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Psalm 142: Trapped, Alone!

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Caves are interesting places to visit, but I wouldn’t want to live in one. I always enjoy caves if there are lights and safe paths to guide you through. But if they shut off the lights, you quickly learn that it would be just plain spooky to spend a single night in a cave, especially alone! They’re cold and damp. There are dangerous drop-offs and confusing labyrinths where you could easily get lost. And there are all sorts of creepy critters in there! We recently watched a Planet Earth DVD where the photographers had to descend into a cave that had a 300-foot mound of bat guano, teeming with giant cockroaches! It was enough to give you nightmares!

I don’t know whether the cave where David was hiding from Saul was teeming with roaches, but I’m sure that he wasn’t tempted to hang a “Home Sweet Home” sign there! Somewhere outside, Saul and his army were scouring the countryside looking for David. If they found him, it would mean instant death. So, here he was in a cave. I don’t know if he had a torch or an oil lamp, but for sure he didn’t have electric lights! Whether he was literally alone or had already been joined by the 400 malcontents who eventually joined him (1 Sam. 22:2), we don’t know. But he felt alone, trapped, with no escape.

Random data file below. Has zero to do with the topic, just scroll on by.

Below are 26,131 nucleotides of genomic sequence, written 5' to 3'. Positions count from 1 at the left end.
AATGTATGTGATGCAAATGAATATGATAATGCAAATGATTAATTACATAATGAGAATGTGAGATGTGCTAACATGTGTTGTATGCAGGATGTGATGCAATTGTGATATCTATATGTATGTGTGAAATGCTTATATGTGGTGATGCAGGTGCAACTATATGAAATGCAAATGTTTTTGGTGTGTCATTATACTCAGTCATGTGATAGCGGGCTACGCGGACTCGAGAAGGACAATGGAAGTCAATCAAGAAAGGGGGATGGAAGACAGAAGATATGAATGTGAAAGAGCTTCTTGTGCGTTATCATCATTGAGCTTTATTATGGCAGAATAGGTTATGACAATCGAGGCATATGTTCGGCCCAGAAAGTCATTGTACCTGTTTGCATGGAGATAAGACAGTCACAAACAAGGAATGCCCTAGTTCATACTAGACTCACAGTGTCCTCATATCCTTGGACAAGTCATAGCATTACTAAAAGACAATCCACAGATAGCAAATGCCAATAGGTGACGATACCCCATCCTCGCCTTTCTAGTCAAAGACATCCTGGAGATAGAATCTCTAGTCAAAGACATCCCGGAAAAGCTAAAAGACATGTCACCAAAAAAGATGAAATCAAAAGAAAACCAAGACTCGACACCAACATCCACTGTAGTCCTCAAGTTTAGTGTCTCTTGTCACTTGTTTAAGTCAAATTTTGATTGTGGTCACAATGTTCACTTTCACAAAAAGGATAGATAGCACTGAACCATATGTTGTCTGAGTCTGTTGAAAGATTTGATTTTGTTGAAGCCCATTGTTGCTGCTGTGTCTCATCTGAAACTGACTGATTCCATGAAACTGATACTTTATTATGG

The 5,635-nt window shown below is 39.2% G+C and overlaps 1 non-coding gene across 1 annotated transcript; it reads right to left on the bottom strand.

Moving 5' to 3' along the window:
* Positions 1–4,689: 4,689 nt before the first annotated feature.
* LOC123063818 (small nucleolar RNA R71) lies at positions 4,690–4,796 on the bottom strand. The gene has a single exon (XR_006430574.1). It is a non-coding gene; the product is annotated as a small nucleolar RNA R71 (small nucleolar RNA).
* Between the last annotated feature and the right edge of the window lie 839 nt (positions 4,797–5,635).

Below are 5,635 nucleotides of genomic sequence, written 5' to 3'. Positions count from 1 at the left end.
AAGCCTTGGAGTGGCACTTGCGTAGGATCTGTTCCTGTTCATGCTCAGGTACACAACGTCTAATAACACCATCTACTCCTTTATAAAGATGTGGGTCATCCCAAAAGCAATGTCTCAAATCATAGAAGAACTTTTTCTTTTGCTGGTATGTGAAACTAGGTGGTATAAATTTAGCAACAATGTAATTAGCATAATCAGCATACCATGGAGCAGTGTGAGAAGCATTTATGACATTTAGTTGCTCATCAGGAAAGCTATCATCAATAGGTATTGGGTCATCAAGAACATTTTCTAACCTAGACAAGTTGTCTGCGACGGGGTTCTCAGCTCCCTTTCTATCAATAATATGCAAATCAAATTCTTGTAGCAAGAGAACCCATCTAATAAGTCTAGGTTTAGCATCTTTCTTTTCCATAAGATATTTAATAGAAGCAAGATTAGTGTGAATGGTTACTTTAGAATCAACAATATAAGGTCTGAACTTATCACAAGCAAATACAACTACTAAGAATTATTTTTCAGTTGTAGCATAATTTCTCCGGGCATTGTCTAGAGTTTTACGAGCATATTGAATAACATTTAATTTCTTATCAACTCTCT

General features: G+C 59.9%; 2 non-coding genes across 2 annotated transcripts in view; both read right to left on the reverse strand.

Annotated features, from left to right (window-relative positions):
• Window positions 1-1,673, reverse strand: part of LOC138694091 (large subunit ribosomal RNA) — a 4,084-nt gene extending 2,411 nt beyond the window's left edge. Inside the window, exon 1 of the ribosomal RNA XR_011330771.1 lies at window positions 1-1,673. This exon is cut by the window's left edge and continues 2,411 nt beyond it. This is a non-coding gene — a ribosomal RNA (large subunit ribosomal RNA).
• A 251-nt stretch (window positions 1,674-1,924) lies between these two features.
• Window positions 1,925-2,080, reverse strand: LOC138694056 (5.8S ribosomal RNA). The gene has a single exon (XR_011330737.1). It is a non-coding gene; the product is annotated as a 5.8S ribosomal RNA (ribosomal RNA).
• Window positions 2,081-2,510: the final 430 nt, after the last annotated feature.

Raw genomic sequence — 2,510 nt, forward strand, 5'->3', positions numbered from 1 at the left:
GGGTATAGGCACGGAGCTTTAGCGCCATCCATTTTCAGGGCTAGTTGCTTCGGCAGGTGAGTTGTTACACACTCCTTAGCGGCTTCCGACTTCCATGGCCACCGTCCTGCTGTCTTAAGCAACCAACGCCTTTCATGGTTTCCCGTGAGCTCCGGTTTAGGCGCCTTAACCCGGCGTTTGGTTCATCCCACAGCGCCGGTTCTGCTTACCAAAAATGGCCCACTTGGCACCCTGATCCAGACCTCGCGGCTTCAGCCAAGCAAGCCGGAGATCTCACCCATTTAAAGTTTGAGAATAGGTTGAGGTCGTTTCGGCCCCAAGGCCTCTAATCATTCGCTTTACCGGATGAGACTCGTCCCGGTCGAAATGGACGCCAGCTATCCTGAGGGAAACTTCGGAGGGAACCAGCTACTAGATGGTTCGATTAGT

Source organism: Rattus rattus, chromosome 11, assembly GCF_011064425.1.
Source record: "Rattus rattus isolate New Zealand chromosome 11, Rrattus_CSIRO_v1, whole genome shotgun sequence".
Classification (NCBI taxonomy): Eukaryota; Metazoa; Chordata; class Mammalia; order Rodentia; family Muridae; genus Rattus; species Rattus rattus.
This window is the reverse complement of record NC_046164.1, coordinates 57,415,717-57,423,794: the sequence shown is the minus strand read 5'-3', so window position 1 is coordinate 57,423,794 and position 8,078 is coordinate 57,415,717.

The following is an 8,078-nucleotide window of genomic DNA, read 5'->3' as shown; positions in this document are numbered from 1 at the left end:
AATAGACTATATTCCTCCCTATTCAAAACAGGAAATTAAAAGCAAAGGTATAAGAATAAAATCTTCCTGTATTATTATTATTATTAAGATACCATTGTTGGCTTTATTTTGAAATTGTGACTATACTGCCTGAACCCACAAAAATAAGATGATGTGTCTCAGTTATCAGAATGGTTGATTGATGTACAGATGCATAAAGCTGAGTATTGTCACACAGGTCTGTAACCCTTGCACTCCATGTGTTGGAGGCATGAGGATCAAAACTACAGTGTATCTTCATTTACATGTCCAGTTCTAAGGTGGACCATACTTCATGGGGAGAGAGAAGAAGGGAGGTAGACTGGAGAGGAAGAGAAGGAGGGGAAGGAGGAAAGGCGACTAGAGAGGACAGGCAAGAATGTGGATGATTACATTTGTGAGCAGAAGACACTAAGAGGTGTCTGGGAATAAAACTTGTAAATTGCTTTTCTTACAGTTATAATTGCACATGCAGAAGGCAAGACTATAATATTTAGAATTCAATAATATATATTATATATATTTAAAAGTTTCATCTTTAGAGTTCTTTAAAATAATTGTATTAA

This was not the program that David had envisioned when as a teenager, Samuel had anointed him to be the next king of Israel. Kings live in palaces, with servants waiting on them, eating good food, and enjoying all the luxuries that life can give. Kings do not live in dark, damp, dangerous caves with the bats and other creepy crawlers! It seemed more like a prison (v. 7) than a palace.

But caves are effective classrooms in the school of faith and prayer. Spurgeon observed (Metropolitan Tabernacle Pulpit [Pilgrim Publications], 38:541) that David prayed when he was in the cave, but later when he was in the palace, he fell into temptation and sin with Bathsheba. He adds (ibid.), “The caves have heard the best prayers.” One of the main courses in the school of faith is learning how to handle trials. So David as a young man, waiting to be king, found out that class met in a cave.

David wrote one other psalm from the cave (see my sermon, “Singing in the Cave,” on Psalm 57, August 8, 1993, on the church web site.) Derek Kidner (Psalms 73-150 [IVP], p. 473) contrasts the two psalms: